It’s not quite seven o’clock on the dot, but it’s around 3pm on the East Coast, and global entertainer and philanthropist Usher Raymond IV joins us via Zoom from his abode in Las Vegas. Keeping it casual in a white tee—and still actively in the mix of his multi-year residency in “Sin City”—the singer is spending his day chatting with media outlets about his new campaign centered around type 1 diabetes.
As a father to a child living with diabetes, it was an easy choice for him to partner with Sanofi, a leader in diabetes care. Usher is the new face of the brand’s “The 1 Pledge Movement” which aims to encourage others to get screened—as well as have their families screened—so that they can be prepared early and better equipped with the tools to tackle this disorder.
“I’m very honored to be a spokesperson for this, especially with my own experience of having a child living with it,” Usher tells EBONY. “The 1 Pledge means that families have the opportunity to be screened and then speak with a doctor afterward. It’s a very urgent call. I’m hoping that I’m ‘ushering’ in something that could be cool for the world to reap the benefits of. So, I wanted to bring my story to the light. I’ve done philanthropic work in the past, but this is a bit more ‘heart’ work.”
Never one to shy away from being vulnerable and transparent, the eight-time Grammy winner opens up about the emotional journey of personally caring for a child with type 1 diabetes while juggling his busy career.
“Being present is key. I make sure to stay available as a dad at all times for my children, while staying committed to the thing that sparked my passion at a very young age. I hope that it’s an inspiration to my kids. I have this dynamic that works for me. My work allows me to be able to spend significant amounts of time with my kids and also be able to remain committed to what it is I love to do. But, that balance is not easy. That balance also comes with a heightened sense of anxiety, especially having a child dealing with a disorder like type 1 diabetes.”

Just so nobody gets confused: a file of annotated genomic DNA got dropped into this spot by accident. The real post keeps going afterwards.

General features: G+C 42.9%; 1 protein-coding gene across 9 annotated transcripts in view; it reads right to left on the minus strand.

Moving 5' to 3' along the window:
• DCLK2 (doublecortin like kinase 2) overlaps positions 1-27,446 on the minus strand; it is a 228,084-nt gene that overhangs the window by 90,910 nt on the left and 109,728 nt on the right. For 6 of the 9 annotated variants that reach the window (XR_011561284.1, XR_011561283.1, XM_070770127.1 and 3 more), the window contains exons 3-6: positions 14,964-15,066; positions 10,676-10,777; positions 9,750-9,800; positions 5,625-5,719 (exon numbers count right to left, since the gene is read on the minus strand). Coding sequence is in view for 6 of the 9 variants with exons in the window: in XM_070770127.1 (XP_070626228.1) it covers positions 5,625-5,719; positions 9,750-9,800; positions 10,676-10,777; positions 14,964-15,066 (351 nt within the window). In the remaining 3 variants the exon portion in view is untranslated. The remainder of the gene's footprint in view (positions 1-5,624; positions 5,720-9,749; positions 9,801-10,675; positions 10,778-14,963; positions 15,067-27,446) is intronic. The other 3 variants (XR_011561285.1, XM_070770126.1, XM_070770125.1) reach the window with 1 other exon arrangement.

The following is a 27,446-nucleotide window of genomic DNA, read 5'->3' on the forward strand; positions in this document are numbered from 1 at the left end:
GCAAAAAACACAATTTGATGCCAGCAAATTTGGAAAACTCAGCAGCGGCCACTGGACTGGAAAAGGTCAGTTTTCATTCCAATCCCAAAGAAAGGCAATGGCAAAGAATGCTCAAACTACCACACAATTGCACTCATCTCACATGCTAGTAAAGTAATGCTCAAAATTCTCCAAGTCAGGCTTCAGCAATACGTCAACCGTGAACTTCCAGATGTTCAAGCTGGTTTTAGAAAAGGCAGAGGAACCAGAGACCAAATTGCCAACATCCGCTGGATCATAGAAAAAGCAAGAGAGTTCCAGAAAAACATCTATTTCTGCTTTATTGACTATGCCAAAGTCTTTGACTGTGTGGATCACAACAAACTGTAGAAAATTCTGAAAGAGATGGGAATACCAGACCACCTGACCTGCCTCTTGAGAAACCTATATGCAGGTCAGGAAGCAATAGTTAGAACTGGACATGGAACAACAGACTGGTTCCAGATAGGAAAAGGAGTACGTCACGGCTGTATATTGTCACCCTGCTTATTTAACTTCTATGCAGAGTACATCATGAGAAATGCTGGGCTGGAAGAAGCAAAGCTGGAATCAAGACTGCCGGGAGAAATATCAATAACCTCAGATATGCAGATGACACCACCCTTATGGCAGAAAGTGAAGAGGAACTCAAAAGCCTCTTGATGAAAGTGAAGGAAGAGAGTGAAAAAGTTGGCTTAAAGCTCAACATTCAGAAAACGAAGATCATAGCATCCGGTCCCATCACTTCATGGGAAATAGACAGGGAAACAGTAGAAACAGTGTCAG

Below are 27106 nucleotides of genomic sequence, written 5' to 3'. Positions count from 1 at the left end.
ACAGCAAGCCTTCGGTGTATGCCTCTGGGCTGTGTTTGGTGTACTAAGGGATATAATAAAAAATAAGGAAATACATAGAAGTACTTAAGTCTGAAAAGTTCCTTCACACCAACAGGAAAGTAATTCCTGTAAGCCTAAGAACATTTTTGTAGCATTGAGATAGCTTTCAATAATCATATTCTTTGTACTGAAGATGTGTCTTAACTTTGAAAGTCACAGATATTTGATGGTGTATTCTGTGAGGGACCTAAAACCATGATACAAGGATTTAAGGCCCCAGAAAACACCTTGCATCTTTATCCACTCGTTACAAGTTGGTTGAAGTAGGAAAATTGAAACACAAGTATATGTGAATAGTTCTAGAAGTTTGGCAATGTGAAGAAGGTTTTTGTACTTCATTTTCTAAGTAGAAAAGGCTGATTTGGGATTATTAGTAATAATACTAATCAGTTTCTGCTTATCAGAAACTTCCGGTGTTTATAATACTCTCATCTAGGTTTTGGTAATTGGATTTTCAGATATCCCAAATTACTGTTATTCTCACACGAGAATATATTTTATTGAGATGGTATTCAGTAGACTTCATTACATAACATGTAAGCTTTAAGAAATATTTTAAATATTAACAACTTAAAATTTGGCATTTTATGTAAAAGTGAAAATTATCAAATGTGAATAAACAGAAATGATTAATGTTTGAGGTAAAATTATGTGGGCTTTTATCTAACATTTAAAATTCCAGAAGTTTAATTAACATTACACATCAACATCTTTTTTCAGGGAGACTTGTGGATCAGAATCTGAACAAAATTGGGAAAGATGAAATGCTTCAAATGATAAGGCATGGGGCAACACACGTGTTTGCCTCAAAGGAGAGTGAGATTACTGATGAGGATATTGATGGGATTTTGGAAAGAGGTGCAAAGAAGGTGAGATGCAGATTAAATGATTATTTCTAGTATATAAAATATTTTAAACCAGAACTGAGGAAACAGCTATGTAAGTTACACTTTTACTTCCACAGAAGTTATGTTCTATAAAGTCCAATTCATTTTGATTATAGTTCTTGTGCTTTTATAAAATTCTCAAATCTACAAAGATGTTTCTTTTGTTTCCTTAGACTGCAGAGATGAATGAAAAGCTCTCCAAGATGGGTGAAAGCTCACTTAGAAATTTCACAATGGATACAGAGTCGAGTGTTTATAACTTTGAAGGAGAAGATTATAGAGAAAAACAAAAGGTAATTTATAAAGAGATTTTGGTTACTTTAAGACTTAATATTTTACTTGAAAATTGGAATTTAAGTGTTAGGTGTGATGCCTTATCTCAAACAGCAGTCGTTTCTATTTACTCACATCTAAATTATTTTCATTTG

EBONY chatted further with the Confessions vocalist about his storied career. From the viral moments from his My Way: Las Vegas Residency that have kept social media in an uproar to falling back in love with his craft to the impact he hopes to have on spectators of his upcoming Super Bowl LVIII Apple Music halftime performance— Usher doesn’t hold anything back.
“I’ve been able to share, through music, a lot of my pain and a lot of my pleasure.”
EBONY: You’ve been very transparent in the past about being raised without your father present and the effects. How are you now navigating that in this chapter of life? As a father and as a man?
Usher: Sometimes the greatest reference is the lack thereof. Sometimes there is a blessing in the choice that God makes, he doesn’t make mistakes, and you cannot lean on your own understanding. I’ve been able to share, through music, a lot of my pain and a lot of my pleasure. All of those things have led to what I think is a pretty stable guy. I’m not perfect, and I don’t claim to be. What I am is transparent, and what I hope I am is of service to life’s process, so that people can have some reference to say, “Oh wow, I’m not the only one going through this or went through this.”
It’s all perspective. The longer you live, the more you know. My grandmother always said, ‘just keep on living, and eventually you will get it.’ If you are your best self, life will treat you, the universe will meet you. I’ve been very fortunate. I try to be a better dad than the one I didn’t have, and I try to be empathetic to those who need what I may be able to offer—rather it be a song, an opportunity, information or even perspective. I’ve been fortunate to be that vessel in this lifetime.